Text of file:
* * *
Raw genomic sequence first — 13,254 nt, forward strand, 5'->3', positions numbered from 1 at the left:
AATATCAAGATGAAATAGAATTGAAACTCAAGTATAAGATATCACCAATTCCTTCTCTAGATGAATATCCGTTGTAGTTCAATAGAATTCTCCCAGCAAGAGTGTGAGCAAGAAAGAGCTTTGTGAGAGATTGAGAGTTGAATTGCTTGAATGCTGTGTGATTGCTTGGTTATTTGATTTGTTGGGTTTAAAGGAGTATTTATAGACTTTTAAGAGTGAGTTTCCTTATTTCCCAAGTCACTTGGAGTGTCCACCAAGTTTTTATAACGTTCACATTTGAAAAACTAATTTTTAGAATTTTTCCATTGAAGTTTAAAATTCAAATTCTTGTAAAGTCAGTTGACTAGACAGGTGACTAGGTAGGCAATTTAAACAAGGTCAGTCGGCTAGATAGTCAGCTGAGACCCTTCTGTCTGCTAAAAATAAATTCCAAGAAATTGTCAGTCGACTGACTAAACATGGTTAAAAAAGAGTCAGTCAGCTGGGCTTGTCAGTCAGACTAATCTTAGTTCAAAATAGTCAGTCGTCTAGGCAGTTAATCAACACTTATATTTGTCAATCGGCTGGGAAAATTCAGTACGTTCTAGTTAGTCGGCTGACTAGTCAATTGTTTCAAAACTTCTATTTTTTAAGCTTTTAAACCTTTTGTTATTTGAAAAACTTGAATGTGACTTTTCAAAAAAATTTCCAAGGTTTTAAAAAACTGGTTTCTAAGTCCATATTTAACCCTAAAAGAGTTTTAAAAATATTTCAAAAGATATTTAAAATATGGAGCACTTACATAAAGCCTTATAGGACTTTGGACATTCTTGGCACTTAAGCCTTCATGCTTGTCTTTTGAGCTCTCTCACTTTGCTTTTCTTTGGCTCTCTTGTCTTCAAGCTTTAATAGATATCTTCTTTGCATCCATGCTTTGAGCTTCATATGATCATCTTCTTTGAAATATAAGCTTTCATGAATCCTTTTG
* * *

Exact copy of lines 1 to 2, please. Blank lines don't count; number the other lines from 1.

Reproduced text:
Raw genomic sequence first — 13,254 nt, forward strand, 5'->3', positions numbered from 1 at the left:
AATATCAAGATGAAATAGAATTGAAACTCAAGTATAAGATATCACCAATTCCTTCTCTAGATGAATATCCGTTGTAGTTCAATAGAATTCTCCCAGCAAGAGTGTGAGCAAGAAAGAGCTTTGTGAGAGATTGAGAGTTGAATTGCTTGAATGCTGTGTGATTGCTTGGTTATTTGATTTGTTGGGTTTAAAGGAGTATTTATAGACTTTTAAGAGTGAGTTTCCTTATTTCCCAAGTCACTTGGAGTGTCCACCAAGTTTTTATAACGTTCACATTTGAAAAACTAATTTTTAGAATTTTTCCATTGAAGTTTAAAATTCAAATTCTTGTAAAGTCAGTTGACTAGACAGGTGACTAGGTAGGCAATTTAAACAAGGTCAGTCGGCTAGATAGTCAGCTGAGACCCTTCTGTCTGCTAAAAATAAATTCCAAGAAATTGTCAGTCGACTGACTAAACATGGTTAAAAAAGAGTCAGTCAGCTGGGCTTGTCAGTCAGACTAATCTTAGTTCAAAATAGTCAGTCGTCTAGGCAGTTAATCAACACTTATATTTGTCAATCGGCTGGGAAAATTCAGTACGTTCTAGTTAGTCGGCTGACTAGTCAATTGTTTCAAAACTTCTATTTTTTAAGCTTTTAAACCTTTTGTTATTTGAAAAACTTGAATGTGACTTTTCAAAAAAATTTCCAAGGTTTTAAAAAACTGGTTTCTAAGTCCATATTTAACCCTAAAAGAGTTTTAAAAATATTTCAAAAGATATTTAAAATATGGAGCACTTACATAAAGCCTTATAGGACTTTGGACATTCTTGGCACTTAAGCCTTCATGCTTGTCTTTTGAGCTCTCTCACTTTGCTTTTCTTTGGCTCTCTTGTCTTCAAGCTTTAATAGATATCTTCTTTGCATCCATGCTTTGAGCTTCATATGATCATCTTCTTTGAAATATAAGCTTTCATGAATCCTTTTG